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NanoDays is a nationwide festival of educational programs about nanoscale science and engineering and its potential impact on the future. It features exhibits and educational programs at more than 200 locations throughout the nation through April 3rd, at science museums, research centers, and universities, including the one shown in our video here in the nation’s capital at the Spark!Lab, located in the Lemelson Center at the Smithsonian Institution’s Museum of American History.
NanoDays activities bring university researchers together with science museum educators to create unique new learning experiences for both children and adults to explore the miniscule world of atoms, molecules, and nanoscale forces, through a combination of simple hands-on activities for young people and presentations on current research for adults.
In one of NanoDays’ most popular activities, visitors work together to build a giant balloon model of a carbon nanotube. Real carbon nanotubes, which are 1/50,000 of the width of a human hair, have a unique cylindrical structure, extraordinary strength, and unusual electrical properties making them useful in electronics and materials science.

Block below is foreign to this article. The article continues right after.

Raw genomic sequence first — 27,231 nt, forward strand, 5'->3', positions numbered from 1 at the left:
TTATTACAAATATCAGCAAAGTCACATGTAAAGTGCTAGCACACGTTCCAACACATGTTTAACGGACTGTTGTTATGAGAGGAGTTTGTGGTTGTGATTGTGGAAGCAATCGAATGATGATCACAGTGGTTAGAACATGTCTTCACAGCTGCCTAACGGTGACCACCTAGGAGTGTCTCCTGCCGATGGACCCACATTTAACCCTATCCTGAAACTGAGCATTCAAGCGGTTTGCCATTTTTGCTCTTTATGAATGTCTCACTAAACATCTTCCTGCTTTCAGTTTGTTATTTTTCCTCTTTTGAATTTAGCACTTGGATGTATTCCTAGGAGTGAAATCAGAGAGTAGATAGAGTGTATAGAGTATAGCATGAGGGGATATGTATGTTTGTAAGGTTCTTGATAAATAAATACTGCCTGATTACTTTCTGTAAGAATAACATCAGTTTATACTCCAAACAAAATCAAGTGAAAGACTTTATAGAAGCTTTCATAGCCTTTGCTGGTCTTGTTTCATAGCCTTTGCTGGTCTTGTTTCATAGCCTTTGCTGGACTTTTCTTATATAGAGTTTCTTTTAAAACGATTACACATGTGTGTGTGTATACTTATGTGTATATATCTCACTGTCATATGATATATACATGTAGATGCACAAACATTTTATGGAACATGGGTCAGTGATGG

Other NanoDays activities demonstrate the unexpected properties of a variety of materials at the nanoscale, such as sand that doesn’t get wet, even under water; water that won’t spill from a tiny teacup when it’s turned upside down; and suspensions of quantum dots that change color depending on particle size. Some sites host forum programs engaging the public in discussions about the benefits and risks of particular applications of nanotechnology, while several universities host public tours of their laboratories.
The NanoDays exhibits and events are created and organized by participants in the Nanoscale Informal Science Education Network , a National Science Foundation - funded program that raises awareness about the important new field of nanotechnology. The National Science Foundation is a member of the National Nanotechnology Initiative, a Federal program that coordinates efforts in nanotechnology research and development by bringing together the expertise needed to guide and support the advancement of this broad and complex field.